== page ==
After 24 years, one of Thailand’s famous tourist attractions, for both Thais and foreigners, is to close for the foreseeable future. Sriracha Tiger Zoo’s management has announced the closure of the park, citing the COVID-19 pandemic.
On the zoo’s webpage, the management said that, since the outbreak of the first wave of the pandemic early last year, it has struggled and tried all possible means to earn revenue, including selling street food and offering promotional free entry to visitors, to keep the business afloat for the sake of its staff and the animals in the zoo.
The pandemic has continued to return in wave after wave. In April this year ‘thunder struck’ (the onset of the third wave) and the management says that it can no longer carry on with the business, as there are no foreign tourists at all.
As for the about 5,000 animals the zoo, including tigers, crocodiles, camels, elephants, horses, deer and others, the management said that it will move them to a new home, on land belonging to the company.
In May, the zoo put 11 elephants up for sale, at three million baht each, but the Department of National Parks, Wildlife and Plant Conservation said that elephants are protected species, in Category 1 of the CITES convention as well as by Thai Wildlife Protection Act and cannot, therefore, be sold or purchased, unless they are exchanged between zoos for research or propagation with permission.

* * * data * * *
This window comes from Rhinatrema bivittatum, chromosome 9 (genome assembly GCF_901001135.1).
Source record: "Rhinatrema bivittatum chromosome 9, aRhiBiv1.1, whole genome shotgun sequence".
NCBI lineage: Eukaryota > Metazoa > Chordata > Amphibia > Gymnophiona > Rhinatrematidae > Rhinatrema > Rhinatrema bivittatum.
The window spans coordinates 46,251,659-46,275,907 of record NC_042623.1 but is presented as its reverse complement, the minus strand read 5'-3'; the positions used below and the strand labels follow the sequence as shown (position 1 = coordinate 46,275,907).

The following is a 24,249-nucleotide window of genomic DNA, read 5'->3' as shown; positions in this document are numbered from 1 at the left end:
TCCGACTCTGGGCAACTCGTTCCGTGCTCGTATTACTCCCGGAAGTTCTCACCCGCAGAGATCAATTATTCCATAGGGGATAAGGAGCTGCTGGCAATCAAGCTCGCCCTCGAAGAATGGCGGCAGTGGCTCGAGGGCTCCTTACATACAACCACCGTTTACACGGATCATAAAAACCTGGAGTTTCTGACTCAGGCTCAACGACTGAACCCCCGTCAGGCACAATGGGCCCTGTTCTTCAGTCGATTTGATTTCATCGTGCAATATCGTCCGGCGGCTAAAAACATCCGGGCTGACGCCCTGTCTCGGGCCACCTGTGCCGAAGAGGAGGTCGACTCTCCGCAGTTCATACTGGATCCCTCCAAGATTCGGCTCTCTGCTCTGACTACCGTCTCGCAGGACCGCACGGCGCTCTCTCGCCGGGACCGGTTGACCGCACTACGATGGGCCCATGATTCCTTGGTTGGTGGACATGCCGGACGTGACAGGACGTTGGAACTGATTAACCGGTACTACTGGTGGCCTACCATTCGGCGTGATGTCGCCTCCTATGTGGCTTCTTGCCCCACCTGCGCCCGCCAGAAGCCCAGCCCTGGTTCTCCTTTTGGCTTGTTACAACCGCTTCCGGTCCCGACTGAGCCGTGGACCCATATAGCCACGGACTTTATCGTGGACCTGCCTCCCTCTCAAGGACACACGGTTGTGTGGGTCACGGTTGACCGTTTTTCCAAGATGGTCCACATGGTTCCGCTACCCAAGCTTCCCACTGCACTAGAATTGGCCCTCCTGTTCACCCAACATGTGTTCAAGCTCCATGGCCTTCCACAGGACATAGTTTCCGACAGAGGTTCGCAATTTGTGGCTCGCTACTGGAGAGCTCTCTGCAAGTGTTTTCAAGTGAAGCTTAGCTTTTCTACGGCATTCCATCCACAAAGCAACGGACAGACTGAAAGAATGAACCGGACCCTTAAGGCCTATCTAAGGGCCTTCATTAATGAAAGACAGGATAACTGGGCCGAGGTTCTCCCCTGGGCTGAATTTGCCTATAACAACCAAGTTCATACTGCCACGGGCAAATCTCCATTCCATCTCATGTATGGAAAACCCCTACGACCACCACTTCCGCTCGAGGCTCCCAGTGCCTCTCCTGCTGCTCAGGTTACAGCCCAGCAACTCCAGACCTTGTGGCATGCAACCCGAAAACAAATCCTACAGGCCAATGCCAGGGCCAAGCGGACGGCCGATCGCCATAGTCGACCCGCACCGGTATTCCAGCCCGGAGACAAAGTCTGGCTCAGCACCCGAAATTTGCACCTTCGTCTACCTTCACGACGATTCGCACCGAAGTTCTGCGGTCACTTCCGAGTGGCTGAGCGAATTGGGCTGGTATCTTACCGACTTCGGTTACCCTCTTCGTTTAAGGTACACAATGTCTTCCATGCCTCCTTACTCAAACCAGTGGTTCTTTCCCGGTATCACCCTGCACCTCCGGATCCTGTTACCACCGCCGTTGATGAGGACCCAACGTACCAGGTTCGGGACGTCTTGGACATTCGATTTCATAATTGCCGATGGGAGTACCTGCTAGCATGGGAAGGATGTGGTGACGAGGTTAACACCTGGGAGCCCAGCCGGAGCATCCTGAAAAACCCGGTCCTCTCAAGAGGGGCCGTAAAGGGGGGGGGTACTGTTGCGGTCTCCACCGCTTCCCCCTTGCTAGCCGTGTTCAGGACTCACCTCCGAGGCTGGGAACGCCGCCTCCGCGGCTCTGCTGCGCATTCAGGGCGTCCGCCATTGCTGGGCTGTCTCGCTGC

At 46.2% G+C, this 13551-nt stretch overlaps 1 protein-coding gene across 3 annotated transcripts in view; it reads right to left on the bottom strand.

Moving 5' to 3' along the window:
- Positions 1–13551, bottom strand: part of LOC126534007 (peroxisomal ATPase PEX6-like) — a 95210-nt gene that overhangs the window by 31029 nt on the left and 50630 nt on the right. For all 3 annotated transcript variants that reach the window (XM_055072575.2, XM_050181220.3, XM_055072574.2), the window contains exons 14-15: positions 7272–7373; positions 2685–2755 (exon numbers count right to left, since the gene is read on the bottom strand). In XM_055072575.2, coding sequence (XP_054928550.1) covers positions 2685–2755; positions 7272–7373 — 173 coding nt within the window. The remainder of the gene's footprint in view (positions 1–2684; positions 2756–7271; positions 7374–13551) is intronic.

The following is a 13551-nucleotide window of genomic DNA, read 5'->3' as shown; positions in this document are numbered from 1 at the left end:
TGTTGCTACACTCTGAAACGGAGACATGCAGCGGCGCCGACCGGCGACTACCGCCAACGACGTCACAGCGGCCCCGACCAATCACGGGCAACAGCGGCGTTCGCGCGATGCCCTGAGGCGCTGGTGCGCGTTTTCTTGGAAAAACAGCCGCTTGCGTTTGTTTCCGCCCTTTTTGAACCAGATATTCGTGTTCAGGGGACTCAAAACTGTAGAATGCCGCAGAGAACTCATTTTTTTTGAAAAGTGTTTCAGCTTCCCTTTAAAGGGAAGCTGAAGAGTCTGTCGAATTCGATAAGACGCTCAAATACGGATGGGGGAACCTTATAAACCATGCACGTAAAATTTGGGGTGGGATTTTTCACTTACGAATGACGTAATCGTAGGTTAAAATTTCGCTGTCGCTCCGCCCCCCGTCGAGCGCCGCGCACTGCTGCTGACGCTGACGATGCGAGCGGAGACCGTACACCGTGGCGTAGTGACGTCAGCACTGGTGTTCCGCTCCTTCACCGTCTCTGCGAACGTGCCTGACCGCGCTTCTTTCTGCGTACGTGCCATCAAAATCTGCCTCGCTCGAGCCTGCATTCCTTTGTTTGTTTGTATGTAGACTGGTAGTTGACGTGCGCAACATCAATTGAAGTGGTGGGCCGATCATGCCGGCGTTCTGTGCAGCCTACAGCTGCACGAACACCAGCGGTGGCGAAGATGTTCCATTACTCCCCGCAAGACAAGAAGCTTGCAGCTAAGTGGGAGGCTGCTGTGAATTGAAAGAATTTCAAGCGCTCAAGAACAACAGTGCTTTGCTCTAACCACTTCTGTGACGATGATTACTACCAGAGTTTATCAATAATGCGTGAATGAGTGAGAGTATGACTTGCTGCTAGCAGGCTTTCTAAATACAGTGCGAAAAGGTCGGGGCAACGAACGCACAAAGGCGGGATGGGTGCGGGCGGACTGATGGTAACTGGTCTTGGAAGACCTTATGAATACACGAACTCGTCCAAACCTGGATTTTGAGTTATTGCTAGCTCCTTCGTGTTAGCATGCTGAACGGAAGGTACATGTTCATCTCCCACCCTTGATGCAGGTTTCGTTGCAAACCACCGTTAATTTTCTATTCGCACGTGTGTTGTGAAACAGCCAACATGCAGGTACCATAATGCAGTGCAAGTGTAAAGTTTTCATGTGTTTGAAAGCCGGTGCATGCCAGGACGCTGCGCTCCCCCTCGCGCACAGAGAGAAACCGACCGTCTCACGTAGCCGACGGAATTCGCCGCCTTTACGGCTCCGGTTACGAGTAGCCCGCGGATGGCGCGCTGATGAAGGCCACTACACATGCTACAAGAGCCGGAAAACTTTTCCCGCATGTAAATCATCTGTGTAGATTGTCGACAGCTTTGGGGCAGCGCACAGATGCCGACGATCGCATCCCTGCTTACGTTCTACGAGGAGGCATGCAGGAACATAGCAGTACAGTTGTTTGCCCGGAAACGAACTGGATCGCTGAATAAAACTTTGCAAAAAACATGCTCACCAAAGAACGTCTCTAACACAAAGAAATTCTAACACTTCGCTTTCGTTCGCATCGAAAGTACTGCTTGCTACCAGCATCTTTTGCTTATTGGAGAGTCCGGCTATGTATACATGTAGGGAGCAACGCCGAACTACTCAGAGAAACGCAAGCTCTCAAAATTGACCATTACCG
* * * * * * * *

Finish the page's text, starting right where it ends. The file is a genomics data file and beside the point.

Asked whether the zoo will resume operations again, the management said that, for the time being, it could not predict the future, but hinted that, if the pandemic situation eases “we are ready to listen to proposals from the investors”.
“We may build a new landmark somewhere which might be bigger,” it said, adding that the company has already registered the “Sriracha Tiger Zoo” trademark.
The zoo officially opened on April 23rd, 1997, with Mr. Maitri Temsiripong, a former pig and crocodile breeder, as its founder and chairman. At its peak, the zoo catered to about 1.5 million tourists each year, mostly Chinese, Indian, Vietnamese, Indonesian and Russian. The zoo is also a centre for the breeding of Royal Bengal tigers.
In 2004, the Animal Welfare Institute, a US non-profit organization, reported that the zoo had been using tigers and elephants in circus shows. It also came under scrutiny after it shipped some 100 tigers to a Chinese zoo. In 2016, the London-based World Animal Protection reported that the tigers appeared in poor condition, with tiger cubs being separated from their mothers just two to three weeks after birth. (ThaiPBS World)